The ECSL Summer Course on Space Law and Policy will take place in Messina, Italy, from 2 – 12 September 2019.
Application Deadline: 26 June 2019
Interested candidates should send the completed application form as well as their CV (maximum 2 pages) to:
National Point of Contact for Space Law Austria
Prof. Irmgard Marboe
Institut für Europarecht, Internationales Recht und Rechtsvergleichung
Universität Wien, Rechtswissenschaftliche Fakultät
Schottenbastei 10-16, Stiege 2, 5. Stock
More information about the Summer Course as well as the application form can be obtained on the ECSL website.
19 -21 March 2019: ESA-ECSL Workshop on Space Debris: Legal, Standards and Tools, ESA ESOC, Darmstadt, Germany
1 April: IISL/ECSL Symposium, UNCOPUOS Legal Subcommittee, Vienna, Austria
25 April: ECSL Practitioners’ Forum: The Moon Village Concept – Practical, Business and Legal Challenges, ESA ESTEC, Netherlands
26 April: ECSL Young Lawyers’ Symposium, ESA ESTEC, Netherlands
21- 24 May: European Rounds of the Manfred Lachs Moot Court, Paris, France
2 – 13 September: 28th ECSL Summer Course on Space Law and Policy, Messina, Italy
More information can be found under: www.esa.int/ecsl
On 12 February 2019 the NPOC Space Law Austria organized together with the Secure World Foundation the event “Guidelines for the Long-term Sustainability of Outer Space Activities: Implementation Experiences and Challenges” on the margins of the 56th session of the Scientific and Technical Subcommittee of UNCOPUOS. During its mandate from 2011-2018, the Working Group on the Long-term Sustainability of Outer Space Activities reached agreement on the texts of a Preamble and 21 Guidelines. The panel event focused on the implementation plans, experiences and challenges of a number of States with different levels of technical and regulatory capabilities in the space domain. States and Permanent Observers were invited to share their thoughts and experiences regarding the implementation of the Guidelines at the event.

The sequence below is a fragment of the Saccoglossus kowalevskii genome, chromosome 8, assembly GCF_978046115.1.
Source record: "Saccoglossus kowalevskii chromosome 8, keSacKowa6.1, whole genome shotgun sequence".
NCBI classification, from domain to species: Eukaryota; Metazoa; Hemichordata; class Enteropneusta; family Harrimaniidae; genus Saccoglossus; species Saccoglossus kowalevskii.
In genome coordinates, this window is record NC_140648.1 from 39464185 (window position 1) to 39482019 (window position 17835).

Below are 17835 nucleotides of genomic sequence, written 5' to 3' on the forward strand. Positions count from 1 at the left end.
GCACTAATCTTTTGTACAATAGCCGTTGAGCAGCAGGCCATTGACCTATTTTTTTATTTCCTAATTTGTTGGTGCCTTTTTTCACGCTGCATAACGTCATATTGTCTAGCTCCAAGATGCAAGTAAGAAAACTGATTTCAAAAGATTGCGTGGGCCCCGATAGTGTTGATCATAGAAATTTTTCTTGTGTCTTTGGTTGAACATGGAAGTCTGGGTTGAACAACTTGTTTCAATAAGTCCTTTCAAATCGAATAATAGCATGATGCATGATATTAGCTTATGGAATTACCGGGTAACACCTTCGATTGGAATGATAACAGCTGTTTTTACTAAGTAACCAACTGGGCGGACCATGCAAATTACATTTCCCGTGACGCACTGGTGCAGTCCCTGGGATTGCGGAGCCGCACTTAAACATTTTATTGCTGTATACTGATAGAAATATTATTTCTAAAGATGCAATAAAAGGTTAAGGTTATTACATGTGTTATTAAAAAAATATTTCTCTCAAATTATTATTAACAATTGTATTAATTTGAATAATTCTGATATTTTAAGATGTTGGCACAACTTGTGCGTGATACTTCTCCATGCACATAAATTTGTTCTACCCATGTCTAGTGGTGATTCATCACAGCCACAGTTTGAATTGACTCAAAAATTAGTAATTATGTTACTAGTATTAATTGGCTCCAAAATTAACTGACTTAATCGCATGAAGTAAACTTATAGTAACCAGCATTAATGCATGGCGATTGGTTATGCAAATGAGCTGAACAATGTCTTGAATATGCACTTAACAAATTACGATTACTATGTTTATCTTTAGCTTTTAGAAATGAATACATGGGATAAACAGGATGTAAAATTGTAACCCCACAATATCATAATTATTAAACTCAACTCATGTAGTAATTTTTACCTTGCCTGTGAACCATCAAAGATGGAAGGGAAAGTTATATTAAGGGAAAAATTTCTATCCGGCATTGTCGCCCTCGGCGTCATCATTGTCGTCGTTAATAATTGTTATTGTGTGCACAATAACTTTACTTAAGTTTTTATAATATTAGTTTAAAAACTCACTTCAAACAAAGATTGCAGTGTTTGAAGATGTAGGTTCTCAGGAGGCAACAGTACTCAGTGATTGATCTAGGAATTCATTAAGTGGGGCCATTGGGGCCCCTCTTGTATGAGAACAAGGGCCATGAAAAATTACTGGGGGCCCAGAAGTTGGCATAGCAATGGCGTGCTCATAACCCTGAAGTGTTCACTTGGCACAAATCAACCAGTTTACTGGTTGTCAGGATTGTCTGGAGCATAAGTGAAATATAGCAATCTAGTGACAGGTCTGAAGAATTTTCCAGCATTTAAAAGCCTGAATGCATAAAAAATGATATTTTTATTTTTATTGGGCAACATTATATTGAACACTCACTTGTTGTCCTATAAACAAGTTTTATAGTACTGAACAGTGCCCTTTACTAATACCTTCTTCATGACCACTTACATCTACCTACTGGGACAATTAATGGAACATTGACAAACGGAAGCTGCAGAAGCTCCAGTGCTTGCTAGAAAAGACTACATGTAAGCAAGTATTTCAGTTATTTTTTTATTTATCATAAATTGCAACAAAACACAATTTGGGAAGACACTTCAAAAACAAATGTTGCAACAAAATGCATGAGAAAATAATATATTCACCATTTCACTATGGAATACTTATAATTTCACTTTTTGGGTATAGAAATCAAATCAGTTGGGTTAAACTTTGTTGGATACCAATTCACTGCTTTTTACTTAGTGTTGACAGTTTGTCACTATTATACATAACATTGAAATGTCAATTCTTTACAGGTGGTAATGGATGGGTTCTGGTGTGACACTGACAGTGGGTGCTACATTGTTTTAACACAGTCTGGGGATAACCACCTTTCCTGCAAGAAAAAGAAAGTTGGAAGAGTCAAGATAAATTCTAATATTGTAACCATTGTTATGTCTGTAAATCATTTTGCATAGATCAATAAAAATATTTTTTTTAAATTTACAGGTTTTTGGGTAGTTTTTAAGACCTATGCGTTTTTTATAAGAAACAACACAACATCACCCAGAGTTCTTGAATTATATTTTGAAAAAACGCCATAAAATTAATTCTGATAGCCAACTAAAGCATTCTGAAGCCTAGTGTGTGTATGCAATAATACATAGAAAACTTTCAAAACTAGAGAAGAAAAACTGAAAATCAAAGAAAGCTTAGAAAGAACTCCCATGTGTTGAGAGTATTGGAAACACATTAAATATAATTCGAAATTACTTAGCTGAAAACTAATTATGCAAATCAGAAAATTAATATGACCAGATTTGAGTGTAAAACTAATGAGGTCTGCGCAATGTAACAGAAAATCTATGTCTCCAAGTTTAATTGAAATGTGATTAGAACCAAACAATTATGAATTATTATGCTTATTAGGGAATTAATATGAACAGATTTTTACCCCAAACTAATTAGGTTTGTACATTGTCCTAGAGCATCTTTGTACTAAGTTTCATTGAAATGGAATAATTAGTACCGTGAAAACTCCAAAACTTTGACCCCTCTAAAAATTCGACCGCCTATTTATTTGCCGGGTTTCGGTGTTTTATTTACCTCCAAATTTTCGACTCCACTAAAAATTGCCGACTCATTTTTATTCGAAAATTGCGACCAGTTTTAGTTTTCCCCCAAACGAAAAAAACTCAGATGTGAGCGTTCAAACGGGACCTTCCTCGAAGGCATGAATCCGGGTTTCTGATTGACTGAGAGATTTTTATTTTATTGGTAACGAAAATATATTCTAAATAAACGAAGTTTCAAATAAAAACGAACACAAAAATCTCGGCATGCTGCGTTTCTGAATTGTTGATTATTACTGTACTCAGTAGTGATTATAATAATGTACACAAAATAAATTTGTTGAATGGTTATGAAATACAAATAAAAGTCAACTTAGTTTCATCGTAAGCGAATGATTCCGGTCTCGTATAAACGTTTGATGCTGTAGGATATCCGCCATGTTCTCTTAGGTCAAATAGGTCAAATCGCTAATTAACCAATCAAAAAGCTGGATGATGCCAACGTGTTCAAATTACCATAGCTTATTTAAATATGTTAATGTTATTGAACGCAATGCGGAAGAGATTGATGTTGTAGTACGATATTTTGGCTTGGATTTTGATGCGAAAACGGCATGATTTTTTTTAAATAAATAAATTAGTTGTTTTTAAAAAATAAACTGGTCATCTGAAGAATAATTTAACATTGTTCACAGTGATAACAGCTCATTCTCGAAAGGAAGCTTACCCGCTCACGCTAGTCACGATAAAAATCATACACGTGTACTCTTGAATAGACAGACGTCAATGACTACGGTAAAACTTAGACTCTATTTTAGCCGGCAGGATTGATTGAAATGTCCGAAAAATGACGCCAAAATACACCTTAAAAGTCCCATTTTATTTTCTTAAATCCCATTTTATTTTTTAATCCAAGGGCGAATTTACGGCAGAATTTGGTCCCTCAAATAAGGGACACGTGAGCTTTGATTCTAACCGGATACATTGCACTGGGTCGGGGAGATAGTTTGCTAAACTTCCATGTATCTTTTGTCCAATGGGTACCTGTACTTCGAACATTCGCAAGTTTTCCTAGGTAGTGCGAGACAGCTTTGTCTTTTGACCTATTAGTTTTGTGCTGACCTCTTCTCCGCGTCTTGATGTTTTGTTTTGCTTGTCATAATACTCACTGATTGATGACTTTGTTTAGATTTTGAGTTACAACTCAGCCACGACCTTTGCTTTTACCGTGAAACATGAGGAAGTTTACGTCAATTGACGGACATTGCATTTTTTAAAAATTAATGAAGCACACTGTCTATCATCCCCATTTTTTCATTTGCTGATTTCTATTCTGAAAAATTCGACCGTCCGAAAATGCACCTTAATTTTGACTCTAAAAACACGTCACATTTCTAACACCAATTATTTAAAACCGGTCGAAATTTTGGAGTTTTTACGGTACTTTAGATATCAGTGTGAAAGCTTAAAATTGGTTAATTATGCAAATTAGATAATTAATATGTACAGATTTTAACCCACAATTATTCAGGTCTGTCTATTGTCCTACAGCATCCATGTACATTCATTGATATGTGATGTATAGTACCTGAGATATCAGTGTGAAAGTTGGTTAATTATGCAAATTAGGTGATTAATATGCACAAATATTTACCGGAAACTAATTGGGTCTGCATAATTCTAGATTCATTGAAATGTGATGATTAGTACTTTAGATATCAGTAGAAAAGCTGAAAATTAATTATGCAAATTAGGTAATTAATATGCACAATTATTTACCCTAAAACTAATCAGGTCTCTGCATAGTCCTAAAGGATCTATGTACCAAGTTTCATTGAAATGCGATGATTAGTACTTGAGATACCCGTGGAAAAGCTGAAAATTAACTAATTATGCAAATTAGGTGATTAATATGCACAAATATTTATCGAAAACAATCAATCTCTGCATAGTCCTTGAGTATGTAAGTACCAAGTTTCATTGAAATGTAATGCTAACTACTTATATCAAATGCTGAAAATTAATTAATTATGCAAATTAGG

From 17 to 19 September 2018, the NPOC Space Law organized together with UNOOSA and the Graz University of Technology the UN/Austria Symposium “Space for the Sustainable Development Goals: Stronger partnerships and strengthened cooperation for 2030 and beyond”. In presentations, panel discussions and workshops, the importance of space technology, applications and activities for the achievement of the Sustainable Development Goals was examined. Due to the success of the multidisciplinary approach adopted during last year’s Symposium, in 2018 the focus of the Symposium was again not only on space technology but also on space law and policy.
On 13 April 2018 the ECSL National Point of Contact for Space Law Austria organized the Event: “The Hague International Space Resources Governance Working Group – Discussion on the 19 Draft Building Blocks” at the Vienna International Centre. After a welcome and introduction by Professor Irmgard Marboe, head of the NPOC Space Law Austria, Dr Giuseppe Reibaldi, Executive Secretary of the Hague International Space Resources Governance Working Group, gave a general overview of the main objectives, the membership and the structure of the Working Group. Professor Olavo de Oliveira Bittencourt Neto of the Catholic University of Santos, Brazil, who is Vice-Chair of the Working Group, presented some important features of the 19 Draft Building Blocks. Sagi Kfir, general counsel, vice president of policy and co-founder at Deep Space Industries, presented the industry perspective. The presentations were followed by a lively discussion with the audience, including UNCOPUOS members and observers, academia, experts, industry representatives and others. More information on the event can be found here.